Giancarlo Stanton Trade Rumors: Dodgers Offered Marlins Better Prospects To Marlins Than Yankees, Others
Jason Getz-USA TODAY Sports

The New York Yankees shocked the baseball world with its soon-to-be official trade for Miami Marlins superstar Giancarlo Stanton. The reigning National League MVP is expected to waive his no-trade clause to depart for the Bronx after vetoing tentative deals to the San Francisco Giants and St. Louis Cardinals.

The Panorama City Calif., native reportedly preferred a trade to his hometown Los Angeles Dodgers, but a deal was never consummated. The deal-breaker for the Dodgers front office was Stanton’s massive, record-setting contract that would’ve sent then well over the luxury tax threshold.

Any likelihood of a trade between the Dodgers and Marlins was further diminished by Miami’s goal of attaining salary relief as opposed to acquiring the best possible package of players and/or prospects for Stanton.

Per Jon Heyman of Today’s Knuckleball, the Dodgers offered the Marlins better prospects in a trade for Stanton than the Yankees and other pursuers:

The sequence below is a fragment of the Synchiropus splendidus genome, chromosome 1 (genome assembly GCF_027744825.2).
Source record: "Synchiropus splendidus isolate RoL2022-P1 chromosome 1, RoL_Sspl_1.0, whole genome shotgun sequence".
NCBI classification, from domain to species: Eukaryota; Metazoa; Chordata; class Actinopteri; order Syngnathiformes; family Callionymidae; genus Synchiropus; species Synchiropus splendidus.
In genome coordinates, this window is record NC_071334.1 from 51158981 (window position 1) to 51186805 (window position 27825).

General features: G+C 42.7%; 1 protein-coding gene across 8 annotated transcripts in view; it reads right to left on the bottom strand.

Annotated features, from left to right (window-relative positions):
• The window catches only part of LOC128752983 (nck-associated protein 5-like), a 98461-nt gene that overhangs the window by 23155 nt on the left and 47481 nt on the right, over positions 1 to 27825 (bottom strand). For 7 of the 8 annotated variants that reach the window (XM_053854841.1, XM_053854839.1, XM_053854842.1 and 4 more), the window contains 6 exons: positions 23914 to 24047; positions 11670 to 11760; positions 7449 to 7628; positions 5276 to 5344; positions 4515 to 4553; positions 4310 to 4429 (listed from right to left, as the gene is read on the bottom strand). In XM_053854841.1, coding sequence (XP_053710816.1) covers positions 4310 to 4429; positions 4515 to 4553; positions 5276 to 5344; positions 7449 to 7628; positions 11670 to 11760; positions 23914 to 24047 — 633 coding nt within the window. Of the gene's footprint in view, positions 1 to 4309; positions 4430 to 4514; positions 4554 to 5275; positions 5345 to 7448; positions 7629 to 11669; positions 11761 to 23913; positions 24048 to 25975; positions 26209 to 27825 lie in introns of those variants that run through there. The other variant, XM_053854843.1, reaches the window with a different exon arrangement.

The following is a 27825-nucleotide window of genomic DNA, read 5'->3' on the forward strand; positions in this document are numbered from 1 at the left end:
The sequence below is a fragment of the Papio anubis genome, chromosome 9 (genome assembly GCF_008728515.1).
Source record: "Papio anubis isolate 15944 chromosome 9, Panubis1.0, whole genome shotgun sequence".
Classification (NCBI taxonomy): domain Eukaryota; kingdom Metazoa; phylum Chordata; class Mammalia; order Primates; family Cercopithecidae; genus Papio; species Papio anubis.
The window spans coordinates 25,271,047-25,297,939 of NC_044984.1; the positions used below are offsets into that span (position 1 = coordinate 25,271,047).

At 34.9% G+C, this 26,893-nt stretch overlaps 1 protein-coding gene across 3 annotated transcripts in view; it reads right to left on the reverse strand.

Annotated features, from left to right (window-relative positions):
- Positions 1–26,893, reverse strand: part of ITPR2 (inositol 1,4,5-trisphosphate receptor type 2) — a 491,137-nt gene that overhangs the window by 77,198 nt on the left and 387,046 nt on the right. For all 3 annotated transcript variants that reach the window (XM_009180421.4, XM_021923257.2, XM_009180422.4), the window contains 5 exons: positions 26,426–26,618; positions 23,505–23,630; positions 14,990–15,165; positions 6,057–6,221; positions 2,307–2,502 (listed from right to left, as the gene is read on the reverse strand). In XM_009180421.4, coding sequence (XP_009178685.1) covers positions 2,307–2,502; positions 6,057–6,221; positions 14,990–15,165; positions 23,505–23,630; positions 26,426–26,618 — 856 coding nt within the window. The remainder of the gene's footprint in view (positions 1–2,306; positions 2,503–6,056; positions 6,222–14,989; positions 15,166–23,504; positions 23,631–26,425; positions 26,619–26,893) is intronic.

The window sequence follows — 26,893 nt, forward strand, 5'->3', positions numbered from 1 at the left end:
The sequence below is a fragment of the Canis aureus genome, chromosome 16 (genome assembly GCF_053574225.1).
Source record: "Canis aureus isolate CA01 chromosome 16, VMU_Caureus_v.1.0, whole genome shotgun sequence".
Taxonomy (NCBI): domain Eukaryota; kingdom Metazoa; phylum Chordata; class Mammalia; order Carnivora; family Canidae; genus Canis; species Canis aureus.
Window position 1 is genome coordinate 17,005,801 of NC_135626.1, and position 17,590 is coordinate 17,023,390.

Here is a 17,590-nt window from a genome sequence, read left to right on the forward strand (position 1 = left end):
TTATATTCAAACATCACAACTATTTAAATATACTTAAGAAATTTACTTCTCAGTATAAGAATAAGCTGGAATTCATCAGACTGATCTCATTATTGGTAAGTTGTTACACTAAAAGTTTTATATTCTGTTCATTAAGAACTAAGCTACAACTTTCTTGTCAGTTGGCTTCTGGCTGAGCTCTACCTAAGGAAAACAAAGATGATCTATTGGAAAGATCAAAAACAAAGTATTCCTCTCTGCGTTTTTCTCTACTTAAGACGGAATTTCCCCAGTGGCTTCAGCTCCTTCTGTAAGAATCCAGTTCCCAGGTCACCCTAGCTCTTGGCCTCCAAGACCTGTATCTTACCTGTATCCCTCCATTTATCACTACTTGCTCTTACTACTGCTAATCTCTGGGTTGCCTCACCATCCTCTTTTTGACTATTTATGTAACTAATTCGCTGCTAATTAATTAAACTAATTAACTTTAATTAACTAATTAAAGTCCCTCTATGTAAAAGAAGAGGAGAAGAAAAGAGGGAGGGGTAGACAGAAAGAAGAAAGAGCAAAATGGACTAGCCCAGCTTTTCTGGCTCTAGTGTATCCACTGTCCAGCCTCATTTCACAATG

The Dodgers reportedly attempted to unload some combination of Adrian Gonzalez, Scott Kazmir and Brandon McCarthy to the Marlins in order to offset Stanton’s contract, but it was to no avail.

Hypothetically, the Dodgers could’ve also dealt from its outfield surplus to not only make room for Stanton, but supply the Marlins with cheap, controllable talent for the long-term future.

Two names that come to mind are Joc Pederson and Alex Verdugo, who would’ve found themselves on the periphery in the outcome of a Stanton trade. The Dodgers are also flush with young pitching prospects that could’ve appeased the Marlins in any potential deal for Stanton.

The Yankees eventually stepped up and agreed to absorb $265 million of Stanton’s remaining $295 million salary over a 10-year period. They sent veteran Starlin Castro and a pair of prospects to Miami to complete the blockbuster transaction.

While Stanton can opt out of his contract in three seasons, the Dodgers ultimately decided that the risk of assuming an exorbitant amount of salary wasn’t worth it, especially as the club attempts to stay under the luxury tax threshold for the 2018 season.